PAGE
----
- I know these measures do not cover all sectors that may experience problems. Poultry farmers for example have taken action to reduce their production to adjust to falling demand following the closure of the food service sector. I am aware of their difficult position and would like to commend their market oriented behaviour.
- We focused on sectors that were a priority across the Union for the majority of Member States.
- I would also like to remind you, dear Ministers, that you can turn to the State aid flexibilities that have been created by the Commission to help these sector which are not covered by the standard market safety net provided by the CMO Regulation.
- I am pleased to see that such schemes are now being introduced across Europe. 8 MS have already put in place specific schemes for agriculture for a total amount of EUR 1,229 Million.
On the exceptional rural development support in response
to Covid – 19
- Exceptional circumstances required bold actions. This is why, after listening carefully to the suggestions coming from MS and stakeholders, I proposed on the 30th of April to create a new temporary measure supported by EAFRD.
- This new measure will allow Member States to pay a lump-sum to farmers and small agri-food businesses particularly affected by the COVID-19 crisis.
- Lump-sum payments shall be made by 31/12/2020. The maximum amount of support shall however not exceed EUR 5.000 per farmer and EUR 50 000 per SME. This comes on top of the de-minimis aid for the agricultural sector and the increased state aid ceiling I mentioned earlier.
- This proposal still needs to be adopted by the Council and the European Parliament, and I count on your support for a quick and smooth approval.
- The new measure has been designed in a way, which offers a large margin of flexibility to the Member States for its implementation. For instance:
- Support may target only certain categories of beneficiaries or sectors (those particularly affected by the crisis), to be defined within each Rural Development Programme, based on objective and non-discriminatory criteria.
- The level of payments may be differentiated by categories of beneficiaries and sectors, again depending on how affected they are by the crisis.
- Beneficiaries receiving support would not have to justify the actual use of the funds, since the lump-sum payments are not based on invoices to be submitted by beneficiaries.
- Expenditure can be eligible before the submission of the amendment of the rural development programme.
- Amendments of Rural Development Programmes introducing the new measure will be processed by the Commission in the shortest possible time.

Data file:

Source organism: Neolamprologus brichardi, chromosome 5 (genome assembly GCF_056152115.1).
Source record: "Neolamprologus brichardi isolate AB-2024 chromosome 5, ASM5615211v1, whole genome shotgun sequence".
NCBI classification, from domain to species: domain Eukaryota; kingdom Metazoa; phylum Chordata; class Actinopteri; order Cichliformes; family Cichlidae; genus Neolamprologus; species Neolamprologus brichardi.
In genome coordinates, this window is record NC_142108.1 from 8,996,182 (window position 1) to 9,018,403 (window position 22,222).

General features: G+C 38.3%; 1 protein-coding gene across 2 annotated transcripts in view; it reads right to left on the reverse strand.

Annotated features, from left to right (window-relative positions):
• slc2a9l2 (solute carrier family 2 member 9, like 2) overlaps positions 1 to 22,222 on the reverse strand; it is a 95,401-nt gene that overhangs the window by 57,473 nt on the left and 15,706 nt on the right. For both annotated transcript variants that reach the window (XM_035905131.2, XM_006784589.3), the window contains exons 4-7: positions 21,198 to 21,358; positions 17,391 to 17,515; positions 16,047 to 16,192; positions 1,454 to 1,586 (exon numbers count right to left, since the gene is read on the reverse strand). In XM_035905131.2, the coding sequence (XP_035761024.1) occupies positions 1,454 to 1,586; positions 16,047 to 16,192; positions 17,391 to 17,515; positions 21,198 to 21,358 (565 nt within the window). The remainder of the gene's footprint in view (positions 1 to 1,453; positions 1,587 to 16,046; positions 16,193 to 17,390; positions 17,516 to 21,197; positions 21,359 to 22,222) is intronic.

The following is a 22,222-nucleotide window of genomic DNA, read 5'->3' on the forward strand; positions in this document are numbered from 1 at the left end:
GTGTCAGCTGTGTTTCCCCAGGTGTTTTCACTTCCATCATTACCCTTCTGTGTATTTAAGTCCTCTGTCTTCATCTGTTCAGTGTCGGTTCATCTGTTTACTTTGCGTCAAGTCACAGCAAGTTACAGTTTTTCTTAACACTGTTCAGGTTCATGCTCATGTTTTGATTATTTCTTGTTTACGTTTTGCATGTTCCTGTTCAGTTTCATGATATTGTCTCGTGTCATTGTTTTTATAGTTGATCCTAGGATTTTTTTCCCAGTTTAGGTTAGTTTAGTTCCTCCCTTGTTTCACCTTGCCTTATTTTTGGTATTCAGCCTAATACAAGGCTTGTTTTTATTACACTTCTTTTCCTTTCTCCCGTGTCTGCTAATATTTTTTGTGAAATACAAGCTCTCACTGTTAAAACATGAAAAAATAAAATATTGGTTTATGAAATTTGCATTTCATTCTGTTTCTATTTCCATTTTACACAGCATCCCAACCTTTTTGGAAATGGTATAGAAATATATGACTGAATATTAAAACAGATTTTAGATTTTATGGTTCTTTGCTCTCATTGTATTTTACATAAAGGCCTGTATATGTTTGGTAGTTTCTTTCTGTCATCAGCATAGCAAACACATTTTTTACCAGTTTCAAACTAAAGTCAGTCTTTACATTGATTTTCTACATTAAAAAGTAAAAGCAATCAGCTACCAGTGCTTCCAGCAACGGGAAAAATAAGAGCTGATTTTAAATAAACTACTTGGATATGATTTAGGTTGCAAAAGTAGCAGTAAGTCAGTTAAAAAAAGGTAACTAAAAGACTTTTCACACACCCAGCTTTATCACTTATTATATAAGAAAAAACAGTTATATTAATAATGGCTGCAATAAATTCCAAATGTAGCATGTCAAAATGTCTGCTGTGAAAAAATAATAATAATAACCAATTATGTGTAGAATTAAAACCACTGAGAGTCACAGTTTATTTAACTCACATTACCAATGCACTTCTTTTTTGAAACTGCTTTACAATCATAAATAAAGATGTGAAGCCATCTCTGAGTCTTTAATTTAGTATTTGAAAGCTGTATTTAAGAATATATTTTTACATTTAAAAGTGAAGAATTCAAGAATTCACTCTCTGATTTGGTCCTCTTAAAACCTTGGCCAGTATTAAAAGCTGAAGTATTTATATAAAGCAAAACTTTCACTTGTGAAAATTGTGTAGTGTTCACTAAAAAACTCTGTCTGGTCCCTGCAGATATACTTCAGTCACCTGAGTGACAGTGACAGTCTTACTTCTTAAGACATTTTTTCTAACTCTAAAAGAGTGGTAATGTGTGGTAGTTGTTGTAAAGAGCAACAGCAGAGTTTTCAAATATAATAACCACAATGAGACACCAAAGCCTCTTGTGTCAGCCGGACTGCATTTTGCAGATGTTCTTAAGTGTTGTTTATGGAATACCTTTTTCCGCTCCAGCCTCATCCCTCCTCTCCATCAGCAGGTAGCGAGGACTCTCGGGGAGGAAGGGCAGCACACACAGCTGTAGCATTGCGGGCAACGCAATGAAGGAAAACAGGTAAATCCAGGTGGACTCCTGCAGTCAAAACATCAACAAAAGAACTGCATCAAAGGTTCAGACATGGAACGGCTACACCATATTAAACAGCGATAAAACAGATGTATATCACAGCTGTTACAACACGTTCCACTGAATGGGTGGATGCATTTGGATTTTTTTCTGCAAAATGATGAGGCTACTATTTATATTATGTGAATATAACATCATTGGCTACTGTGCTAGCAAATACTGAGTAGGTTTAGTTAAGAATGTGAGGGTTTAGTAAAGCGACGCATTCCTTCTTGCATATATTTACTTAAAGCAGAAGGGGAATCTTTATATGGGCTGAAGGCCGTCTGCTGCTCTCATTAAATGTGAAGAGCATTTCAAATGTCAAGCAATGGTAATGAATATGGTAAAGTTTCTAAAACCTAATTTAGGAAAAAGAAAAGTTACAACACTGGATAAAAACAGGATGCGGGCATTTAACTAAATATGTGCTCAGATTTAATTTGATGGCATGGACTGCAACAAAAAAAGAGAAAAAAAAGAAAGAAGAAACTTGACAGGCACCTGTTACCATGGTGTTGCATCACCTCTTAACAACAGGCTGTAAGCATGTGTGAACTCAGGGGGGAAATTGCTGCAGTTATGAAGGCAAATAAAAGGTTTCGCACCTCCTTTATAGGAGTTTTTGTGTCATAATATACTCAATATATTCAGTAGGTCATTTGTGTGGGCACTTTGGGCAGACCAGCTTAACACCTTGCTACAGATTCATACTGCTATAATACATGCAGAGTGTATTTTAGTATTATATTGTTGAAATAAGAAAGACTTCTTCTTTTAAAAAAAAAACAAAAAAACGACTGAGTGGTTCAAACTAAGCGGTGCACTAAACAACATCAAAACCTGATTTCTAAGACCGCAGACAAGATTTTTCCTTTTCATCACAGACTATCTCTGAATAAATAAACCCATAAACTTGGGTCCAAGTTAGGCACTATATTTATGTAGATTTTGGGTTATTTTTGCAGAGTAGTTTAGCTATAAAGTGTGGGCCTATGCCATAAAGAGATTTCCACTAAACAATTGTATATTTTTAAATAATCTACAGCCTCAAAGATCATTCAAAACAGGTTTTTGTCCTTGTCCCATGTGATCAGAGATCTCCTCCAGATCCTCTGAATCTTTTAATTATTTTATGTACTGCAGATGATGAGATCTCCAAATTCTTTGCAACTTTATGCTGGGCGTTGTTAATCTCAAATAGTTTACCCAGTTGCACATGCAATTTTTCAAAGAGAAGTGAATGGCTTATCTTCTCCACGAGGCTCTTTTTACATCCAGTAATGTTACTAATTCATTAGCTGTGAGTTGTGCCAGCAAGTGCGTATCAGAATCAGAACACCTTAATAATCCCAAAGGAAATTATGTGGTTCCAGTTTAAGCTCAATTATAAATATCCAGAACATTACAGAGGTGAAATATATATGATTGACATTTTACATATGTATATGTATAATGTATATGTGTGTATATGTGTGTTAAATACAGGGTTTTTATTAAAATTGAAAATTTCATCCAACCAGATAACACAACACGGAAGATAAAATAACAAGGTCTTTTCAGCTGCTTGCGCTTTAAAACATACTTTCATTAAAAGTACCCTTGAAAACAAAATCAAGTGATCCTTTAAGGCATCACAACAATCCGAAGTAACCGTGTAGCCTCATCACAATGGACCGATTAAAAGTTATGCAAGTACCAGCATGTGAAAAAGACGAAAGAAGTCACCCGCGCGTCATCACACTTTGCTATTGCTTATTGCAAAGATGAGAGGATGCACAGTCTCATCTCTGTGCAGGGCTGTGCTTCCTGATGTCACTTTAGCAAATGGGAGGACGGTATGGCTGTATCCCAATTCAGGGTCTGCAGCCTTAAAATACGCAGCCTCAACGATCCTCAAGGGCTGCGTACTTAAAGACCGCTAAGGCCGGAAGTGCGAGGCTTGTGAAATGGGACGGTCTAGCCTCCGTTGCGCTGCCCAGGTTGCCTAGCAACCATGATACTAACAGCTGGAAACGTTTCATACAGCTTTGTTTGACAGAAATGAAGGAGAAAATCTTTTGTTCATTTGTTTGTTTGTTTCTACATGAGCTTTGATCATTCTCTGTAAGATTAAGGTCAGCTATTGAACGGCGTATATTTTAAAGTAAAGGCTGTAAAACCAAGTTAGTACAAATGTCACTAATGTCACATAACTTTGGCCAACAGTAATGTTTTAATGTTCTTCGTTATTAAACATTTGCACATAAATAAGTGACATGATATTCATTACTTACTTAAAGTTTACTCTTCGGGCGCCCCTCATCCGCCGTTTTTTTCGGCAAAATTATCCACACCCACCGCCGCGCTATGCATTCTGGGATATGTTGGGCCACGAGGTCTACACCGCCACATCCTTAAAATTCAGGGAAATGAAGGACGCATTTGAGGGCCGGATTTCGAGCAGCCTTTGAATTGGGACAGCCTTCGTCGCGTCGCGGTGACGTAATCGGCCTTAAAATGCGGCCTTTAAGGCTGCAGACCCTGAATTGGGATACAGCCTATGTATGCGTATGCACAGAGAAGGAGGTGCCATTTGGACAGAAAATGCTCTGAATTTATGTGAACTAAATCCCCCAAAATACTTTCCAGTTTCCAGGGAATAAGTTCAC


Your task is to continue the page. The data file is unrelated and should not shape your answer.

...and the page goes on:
- Expenditure would be eligible since the moment of the Covid-19 outbreak.
- The maximum amount that can be allocated to this measure is 1% of the envelopes of each Rural Development Programme.
- The Member States and regions would need to include the measure in their Rural Development Programmes via a modification and allocate funds to it via transfers from other measures.
- In addition, the current framework for pillar II includes various measures that could be used to mitigate the impact of the crisis. For instance, support is available for:
- risk management tools to compensate farmers experiencing production losses above a certain threshold
- direct selling of agricultural products by farmers
- setting-up and development of rural-tourism activities
- home delivery services of food and basic products or medicines to rural inhabitants,
- medical facilities and small-scale infrastructure in rural areas.
- I would like to remind that Member States dispose of a great margin of flexibility to quickly adapt Rural Development programmes to mitigate the impact of the crisis.
- This could imply for example the introduction of new rural development measures, or the transfer of budgetary allocations between measures already programmed. My services will be swift and flexible when assessing Member States proposals aimed at crisis mitigation.
- I want to stress to you that without amending this regulation we are be able to support small farms with a lump-sum payment, especially those that lost their off-farm job, in order to make sure they stay in business
- I can assure you that my services will be swift and flexible when assessing Member States proposals aimed at crisis mitigation.
- Finally, the Commission is ready to accept – exceptionally and only in view of the special circumstances – that Member States review their decision on the flexibility between pillars.